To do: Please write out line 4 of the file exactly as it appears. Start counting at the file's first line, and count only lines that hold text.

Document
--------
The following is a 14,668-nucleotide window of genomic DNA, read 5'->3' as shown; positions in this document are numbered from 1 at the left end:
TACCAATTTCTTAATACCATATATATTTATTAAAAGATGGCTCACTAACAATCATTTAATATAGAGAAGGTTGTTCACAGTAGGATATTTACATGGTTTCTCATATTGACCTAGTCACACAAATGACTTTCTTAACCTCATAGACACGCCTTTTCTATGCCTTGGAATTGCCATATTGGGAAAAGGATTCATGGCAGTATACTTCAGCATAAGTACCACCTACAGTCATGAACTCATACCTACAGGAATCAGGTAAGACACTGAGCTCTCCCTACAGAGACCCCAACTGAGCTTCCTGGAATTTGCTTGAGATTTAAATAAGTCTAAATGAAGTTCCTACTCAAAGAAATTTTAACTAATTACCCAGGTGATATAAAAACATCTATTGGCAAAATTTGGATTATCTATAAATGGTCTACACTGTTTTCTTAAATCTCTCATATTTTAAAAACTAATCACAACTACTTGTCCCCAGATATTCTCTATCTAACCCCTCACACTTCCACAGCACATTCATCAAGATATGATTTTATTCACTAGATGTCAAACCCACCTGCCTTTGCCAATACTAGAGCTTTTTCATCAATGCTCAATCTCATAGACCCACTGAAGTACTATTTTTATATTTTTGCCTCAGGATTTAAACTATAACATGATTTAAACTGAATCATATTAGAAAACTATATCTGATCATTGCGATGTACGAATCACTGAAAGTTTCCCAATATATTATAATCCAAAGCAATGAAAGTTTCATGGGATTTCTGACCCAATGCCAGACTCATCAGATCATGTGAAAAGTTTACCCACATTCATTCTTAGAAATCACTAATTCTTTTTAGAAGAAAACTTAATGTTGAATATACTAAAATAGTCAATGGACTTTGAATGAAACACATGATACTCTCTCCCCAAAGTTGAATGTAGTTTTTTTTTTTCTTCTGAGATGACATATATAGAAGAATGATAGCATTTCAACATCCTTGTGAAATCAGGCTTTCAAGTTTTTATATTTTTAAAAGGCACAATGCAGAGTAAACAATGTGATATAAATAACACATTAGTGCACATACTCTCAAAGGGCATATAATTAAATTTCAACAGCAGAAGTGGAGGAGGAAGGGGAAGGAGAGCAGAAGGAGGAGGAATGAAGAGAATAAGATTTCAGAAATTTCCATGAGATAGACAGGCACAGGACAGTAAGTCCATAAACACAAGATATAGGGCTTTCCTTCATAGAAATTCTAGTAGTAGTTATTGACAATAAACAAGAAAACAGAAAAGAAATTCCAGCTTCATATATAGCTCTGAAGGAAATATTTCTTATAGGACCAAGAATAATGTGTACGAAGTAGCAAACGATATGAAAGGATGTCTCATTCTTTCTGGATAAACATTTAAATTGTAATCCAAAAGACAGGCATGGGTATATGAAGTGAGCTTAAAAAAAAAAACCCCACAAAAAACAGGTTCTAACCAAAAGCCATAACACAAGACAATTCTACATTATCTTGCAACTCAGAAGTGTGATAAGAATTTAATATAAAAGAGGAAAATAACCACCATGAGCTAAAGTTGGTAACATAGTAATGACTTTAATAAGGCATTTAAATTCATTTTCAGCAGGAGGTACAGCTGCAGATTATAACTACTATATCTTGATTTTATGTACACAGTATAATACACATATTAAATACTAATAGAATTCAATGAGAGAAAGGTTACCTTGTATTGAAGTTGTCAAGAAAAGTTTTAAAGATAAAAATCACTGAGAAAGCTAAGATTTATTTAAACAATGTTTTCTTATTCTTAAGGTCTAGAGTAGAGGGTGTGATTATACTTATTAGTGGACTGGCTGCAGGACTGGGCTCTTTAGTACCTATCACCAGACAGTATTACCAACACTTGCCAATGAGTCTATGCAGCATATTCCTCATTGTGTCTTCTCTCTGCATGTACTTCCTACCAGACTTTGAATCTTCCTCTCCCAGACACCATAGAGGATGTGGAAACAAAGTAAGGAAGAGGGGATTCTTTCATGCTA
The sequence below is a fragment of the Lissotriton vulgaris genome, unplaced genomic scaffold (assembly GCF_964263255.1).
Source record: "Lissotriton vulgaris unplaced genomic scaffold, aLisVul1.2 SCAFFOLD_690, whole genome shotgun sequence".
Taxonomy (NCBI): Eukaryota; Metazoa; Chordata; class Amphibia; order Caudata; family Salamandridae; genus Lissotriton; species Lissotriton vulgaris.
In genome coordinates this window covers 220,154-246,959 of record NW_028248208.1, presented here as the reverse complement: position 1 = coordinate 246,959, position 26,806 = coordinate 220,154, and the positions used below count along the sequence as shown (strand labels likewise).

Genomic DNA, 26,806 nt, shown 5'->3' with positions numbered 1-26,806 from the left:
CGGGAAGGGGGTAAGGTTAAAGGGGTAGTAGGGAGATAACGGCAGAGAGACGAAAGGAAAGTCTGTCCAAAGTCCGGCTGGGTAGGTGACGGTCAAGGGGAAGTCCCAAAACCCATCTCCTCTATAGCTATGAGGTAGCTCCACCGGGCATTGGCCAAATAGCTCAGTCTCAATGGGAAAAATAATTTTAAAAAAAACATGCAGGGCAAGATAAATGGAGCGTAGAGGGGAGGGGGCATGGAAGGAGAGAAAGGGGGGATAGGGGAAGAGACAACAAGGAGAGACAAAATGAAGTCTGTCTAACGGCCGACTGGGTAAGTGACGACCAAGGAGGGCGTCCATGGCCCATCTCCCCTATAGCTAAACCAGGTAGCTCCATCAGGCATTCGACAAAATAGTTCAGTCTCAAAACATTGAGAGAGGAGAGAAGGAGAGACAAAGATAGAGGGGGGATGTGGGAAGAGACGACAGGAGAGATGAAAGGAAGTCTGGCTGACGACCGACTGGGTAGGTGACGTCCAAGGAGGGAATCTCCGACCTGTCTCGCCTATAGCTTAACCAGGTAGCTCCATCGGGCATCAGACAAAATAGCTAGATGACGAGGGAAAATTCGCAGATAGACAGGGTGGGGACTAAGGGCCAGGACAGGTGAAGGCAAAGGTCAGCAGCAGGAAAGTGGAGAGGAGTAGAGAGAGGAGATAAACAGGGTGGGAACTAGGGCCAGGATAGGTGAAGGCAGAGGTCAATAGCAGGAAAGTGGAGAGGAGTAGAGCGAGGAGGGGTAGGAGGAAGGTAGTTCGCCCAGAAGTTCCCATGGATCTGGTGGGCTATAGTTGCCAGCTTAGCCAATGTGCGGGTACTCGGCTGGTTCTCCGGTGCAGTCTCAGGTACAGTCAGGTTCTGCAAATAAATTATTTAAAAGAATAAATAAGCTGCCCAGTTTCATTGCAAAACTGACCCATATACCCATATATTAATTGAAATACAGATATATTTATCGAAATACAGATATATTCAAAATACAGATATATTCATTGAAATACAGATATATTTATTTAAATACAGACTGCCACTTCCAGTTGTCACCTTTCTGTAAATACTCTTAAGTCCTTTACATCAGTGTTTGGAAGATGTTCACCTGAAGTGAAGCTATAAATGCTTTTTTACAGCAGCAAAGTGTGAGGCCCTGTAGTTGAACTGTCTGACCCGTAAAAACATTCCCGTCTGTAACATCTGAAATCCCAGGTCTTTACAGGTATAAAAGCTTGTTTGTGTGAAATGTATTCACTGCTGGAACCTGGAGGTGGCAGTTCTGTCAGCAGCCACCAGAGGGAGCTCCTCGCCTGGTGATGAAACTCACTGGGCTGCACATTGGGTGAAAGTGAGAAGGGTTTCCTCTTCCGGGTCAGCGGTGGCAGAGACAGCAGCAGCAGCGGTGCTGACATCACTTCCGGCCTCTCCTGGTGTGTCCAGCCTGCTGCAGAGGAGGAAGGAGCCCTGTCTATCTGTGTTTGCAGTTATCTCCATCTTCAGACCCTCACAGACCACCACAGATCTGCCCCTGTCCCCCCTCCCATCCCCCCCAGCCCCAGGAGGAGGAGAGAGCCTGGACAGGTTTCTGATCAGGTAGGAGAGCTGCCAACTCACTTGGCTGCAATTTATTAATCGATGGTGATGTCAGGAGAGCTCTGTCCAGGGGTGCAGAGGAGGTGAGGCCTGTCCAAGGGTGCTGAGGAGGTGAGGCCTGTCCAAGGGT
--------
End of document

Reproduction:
Source record: "Lissotriton vulgaris unplaced genomic scaffold, aLisVul1.2 SCAFFOLD_690, whole genome shotgun sequence".